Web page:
Thank you for calling me to make a short presentation on the Procedure Committee’s report, Mr Speaker. I thank members of the Committee for their forbearance; we all worked extremely hard to produce the report. Some are more enthusiastic about its content than others, but it is a testament to the collective will of the Committee that we have produced something in this vexed area that we can somewhat unite behind.

The right to move Back-Bench legislation is a great privilege that I and many other colleagues value enormously. We need to ensure that that privilege is exercised robustly, and with force and purpose. The Government, of course, have the absolute right to stop any proposed legislation that they feel they cannot live with getting on to the statute book. That is the reality of government and the report does not try to challenge it. However, the current system for private Members’ Bills borders on the dishonest. Many people are losing confidence in the system, and I believe it is right to reform it.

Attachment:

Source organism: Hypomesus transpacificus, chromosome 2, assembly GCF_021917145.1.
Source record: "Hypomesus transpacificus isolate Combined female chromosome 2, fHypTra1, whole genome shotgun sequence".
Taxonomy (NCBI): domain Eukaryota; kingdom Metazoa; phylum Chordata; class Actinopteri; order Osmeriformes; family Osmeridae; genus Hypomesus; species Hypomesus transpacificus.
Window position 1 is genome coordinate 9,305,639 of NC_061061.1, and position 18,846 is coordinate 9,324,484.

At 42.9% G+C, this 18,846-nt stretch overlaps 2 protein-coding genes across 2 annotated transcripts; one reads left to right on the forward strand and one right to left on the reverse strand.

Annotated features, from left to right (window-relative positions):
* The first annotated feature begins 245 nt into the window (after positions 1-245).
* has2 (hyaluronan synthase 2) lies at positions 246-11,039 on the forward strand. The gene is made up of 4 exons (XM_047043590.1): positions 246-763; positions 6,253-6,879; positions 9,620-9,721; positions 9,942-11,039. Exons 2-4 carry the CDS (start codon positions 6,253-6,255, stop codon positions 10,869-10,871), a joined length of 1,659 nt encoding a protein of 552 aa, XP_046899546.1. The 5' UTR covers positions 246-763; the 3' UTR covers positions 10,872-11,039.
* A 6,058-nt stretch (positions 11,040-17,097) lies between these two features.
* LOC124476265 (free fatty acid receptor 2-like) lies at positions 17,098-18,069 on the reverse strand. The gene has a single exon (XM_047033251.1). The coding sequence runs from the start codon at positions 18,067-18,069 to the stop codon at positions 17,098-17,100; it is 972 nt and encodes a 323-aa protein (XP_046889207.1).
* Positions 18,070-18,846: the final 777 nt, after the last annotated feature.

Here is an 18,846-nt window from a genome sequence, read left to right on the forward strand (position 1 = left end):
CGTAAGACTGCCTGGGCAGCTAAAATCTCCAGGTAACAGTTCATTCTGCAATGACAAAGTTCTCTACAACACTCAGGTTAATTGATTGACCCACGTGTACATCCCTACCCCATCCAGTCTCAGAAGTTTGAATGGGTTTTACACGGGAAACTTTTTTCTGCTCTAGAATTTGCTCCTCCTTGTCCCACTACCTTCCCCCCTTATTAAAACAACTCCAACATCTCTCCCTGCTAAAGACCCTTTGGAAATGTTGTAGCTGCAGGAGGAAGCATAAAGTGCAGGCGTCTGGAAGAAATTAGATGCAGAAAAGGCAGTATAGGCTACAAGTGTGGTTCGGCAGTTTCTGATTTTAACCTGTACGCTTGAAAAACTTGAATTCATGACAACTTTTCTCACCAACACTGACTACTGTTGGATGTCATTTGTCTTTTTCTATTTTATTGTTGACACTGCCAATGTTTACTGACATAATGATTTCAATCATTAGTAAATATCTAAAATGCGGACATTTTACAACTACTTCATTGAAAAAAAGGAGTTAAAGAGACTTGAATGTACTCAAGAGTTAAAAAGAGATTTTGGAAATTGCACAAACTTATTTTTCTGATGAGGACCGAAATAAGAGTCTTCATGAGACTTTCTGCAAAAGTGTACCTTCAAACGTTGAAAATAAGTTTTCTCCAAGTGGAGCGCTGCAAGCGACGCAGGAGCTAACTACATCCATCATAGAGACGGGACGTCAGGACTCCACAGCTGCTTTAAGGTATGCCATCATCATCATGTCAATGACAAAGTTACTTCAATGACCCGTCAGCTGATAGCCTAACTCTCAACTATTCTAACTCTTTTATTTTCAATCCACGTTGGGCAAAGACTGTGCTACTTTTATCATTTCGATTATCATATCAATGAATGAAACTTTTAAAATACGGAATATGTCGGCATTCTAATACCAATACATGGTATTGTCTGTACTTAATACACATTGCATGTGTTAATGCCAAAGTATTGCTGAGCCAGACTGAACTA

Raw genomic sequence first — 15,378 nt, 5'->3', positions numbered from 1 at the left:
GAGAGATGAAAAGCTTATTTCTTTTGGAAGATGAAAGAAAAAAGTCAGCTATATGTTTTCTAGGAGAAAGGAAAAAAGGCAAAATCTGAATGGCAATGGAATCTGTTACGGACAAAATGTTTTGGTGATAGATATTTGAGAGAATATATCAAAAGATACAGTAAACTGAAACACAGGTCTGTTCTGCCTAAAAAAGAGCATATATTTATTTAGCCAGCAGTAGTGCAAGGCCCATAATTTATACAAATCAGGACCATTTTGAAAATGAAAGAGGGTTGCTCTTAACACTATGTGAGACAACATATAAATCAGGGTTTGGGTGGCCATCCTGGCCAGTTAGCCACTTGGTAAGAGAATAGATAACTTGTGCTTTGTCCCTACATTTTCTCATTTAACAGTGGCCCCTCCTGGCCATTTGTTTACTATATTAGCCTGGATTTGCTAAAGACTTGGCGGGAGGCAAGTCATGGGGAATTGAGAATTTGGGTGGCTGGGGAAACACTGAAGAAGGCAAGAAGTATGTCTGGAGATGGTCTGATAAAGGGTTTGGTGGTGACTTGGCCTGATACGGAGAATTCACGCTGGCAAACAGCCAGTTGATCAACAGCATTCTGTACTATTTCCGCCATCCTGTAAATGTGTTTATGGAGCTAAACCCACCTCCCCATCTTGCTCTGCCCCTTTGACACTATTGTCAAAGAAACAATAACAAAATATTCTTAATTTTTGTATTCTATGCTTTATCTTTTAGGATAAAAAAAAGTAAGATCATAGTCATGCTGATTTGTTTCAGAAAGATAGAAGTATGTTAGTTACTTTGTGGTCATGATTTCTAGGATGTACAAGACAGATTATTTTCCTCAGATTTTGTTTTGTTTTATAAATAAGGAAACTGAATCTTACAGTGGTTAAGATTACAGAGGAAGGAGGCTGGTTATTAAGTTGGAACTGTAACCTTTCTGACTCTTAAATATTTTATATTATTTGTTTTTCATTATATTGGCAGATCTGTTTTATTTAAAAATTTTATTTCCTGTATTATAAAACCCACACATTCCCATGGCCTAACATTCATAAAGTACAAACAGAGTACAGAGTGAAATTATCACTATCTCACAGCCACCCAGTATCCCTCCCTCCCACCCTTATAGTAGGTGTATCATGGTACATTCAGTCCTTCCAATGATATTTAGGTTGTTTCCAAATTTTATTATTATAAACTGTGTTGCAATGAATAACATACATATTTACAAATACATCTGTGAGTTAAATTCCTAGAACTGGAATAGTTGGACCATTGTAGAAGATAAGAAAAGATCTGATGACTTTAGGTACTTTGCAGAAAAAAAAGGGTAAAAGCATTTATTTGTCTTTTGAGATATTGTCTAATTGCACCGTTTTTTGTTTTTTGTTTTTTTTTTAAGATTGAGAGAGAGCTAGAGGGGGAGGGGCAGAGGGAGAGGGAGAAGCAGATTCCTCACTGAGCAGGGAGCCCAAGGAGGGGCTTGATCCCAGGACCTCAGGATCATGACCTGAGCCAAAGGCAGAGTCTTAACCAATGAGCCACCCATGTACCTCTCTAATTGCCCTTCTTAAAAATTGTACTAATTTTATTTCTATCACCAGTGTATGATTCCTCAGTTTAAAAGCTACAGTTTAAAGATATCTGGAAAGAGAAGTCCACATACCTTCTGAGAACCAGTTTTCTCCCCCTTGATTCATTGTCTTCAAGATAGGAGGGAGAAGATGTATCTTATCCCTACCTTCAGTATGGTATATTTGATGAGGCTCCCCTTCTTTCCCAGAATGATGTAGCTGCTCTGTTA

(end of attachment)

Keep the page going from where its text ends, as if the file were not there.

Chris Bryant (Rhondda) (Lab): I would go further than the hon. Gentleman and indeed the report, although it contains some useful comments. The present system is not just a farce; it is completely and utterly dishonest. It wastes Members’ time and misleads the public about what we do on a Friday. May I suggest that he avoids the concept of “Back-Bench legislation”? When the right hon. Member for Chesham and Amersham (Mrs Gillan) was on the Front Bench as Secretary of State for Wales, she introduced good legislation. In his terms, she would have been Front Bench, not Back Bench.